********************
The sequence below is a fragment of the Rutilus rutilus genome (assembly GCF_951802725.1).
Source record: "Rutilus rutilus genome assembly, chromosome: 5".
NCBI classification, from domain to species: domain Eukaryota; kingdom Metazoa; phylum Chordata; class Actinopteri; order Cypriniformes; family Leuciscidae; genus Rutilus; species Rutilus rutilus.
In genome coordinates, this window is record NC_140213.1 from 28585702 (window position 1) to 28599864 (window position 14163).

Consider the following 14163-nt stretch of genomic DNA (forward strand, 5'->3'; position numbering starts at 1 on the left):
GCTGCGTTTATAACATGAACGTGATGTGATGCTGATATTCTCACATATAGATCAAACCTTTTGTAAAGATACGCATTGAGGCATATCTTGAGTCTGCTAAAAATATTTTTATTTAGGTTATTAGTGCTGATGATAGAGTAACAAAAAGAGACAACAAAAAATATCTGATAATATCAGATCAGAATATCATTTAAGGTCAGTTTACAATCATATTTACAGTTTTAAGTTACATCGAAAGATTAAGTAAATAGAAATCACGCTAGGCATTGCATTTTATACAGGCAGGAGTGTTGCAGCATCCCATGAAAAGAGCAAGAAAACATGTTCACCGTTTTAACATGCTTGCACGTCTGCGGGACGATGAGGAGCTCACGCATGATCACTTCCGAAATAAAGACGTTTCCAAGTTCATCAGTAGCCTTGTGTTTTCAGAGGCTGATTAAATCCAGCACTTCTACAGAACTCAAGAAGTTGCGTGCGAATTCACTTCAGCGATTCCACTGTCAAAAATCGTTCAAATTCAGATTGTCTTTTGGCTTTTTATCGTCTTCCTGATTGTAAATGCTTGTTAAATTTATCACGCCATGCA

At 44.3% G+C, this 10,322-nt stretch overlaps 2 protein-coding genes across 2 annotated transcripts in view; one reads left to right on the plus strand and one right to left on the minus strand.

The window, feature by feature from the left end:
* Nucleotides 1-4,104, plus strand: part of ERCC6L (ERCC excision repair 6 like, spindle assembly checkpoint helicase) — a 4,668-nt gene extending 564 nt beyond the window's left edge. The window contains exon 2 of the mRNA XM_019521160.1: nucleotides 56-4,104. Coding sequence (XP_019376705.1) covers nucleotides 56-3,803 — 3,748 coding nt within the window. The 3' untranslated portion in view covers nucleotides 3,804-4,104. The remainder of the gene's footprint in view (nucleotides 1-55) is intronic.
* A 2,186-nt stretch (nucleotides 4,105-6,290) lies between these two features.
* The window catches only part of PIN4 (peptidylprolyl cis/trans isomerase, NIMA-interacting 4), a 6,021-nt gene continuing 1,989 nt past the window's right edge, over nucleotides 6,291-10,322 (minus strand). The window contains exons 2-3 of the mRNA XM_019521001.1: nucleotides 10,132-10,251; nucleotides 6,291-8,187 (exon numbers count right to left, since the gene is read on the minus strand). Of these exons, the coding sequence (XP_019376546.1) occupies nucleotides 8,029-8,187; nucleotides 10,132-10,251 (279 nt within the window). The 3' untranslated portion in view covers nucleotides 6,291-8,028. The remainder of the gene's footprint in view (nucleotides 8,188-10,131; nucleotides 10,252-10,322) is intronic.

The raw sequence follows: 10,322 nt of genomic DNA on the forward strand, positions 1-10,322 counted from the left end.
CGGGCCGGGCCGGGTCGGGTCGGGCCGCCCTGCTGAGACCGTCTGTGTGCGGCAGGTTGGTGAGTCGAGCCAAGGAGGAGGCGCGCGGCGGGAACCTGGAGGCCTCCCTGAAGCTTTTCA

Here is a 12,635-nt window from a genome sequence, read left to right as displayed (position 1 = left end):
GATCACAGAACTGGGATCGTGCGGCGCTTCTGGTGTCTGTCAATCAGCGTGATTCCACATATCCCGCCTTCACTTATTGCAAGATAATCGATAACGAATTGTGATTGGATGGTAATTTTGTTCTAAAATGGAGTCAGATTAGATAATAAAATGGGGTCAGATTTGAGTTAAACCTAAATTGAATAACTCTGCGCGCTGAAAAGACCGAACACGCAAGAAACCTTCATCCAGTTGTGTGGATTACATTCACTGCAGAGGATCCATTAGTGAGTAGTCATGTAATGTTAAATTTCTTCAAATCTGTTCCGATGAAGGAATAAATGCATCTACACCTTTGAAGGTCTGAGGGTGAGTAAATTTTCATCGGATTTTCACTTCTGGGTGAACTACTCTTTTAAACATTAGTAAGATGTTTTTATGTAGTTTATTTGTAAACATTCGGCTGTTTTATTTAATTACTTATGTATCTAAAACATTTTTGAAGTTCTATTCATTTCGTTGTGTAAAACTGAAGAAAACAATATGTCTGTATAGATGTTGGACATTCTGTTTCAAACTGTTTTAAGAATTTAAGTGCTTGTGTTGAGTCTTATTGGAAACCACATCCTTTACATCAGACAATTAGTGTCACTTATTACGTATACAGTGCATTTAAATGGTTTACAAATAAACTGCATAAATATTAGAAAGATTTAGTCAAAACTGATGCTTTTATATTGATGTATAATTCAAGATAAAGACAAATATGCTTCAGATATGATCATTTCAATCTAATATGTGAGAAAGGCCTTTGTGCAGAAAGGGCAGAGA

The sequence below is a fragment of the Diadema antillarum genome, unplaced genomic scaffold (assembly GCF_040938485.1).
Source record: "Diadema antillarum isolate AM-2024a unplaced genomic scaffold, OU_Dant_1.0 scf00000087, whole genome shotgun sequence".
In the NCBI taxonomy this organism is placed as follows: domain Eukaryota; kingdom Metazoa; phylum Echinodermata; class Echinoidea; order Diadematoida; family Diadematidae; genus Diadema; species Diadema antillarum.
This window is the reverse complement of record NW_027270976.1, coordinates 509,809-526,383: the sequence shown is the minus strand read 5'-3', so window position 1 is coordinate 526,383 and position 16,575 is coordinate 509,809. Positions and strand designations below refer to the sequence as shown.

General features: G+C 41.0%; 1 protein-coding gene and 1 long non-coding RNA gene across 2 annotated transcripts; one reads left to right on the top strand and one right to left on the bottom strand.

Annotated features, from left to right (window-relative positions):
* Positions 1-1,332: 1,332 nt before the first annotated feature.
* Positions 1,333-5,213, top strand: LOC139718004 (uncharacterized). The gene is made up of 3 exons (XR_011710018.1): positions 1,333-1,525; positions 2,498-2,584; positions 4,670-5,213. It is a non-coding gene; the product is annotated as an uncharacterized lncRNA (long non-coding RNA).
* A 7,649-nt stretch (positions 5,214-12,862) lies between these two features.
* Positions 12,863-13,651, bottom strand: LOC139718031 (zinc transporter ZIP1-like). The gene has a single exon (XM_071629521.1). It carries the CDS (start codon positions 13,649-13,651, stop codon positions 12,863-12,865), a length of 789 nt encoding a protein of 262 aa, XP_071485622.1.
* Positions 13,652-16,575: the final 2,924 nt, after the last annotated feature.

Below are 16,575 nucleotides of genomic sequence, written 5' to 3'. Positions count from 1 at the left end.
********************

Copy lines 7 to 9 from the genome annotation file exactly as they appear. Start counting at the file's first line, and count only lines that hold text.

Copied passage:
At 44.3% G+C, this 10,322-nt stretch overlaps 2 protein-coding genes across 2 annotated transcripts in view; one reads left to right on the plus strand and one right to left on the minus strand.

The window, feature by feature from the left end:
* Nucleotides 1-4,104, plus strand: part of ERCC6L (ERCC excision repair 6 like, spindle assembly checkpoint helicase) — a 4,668-nt gene extending 564 nt beyond the window's left edge. The window contains exon 2 of the mRNA XM_019521160.1: nucleotides 56-4,104. Coding sequence (XP_019376705.1) covers nucleotides 56-3,803 — 3,748 coding nt within the window. The 3' untranslated portion in view covers nucleotides 3,804-4,104. The remainder of the gene's footprint in view (nucleotides 1-55) is intronic.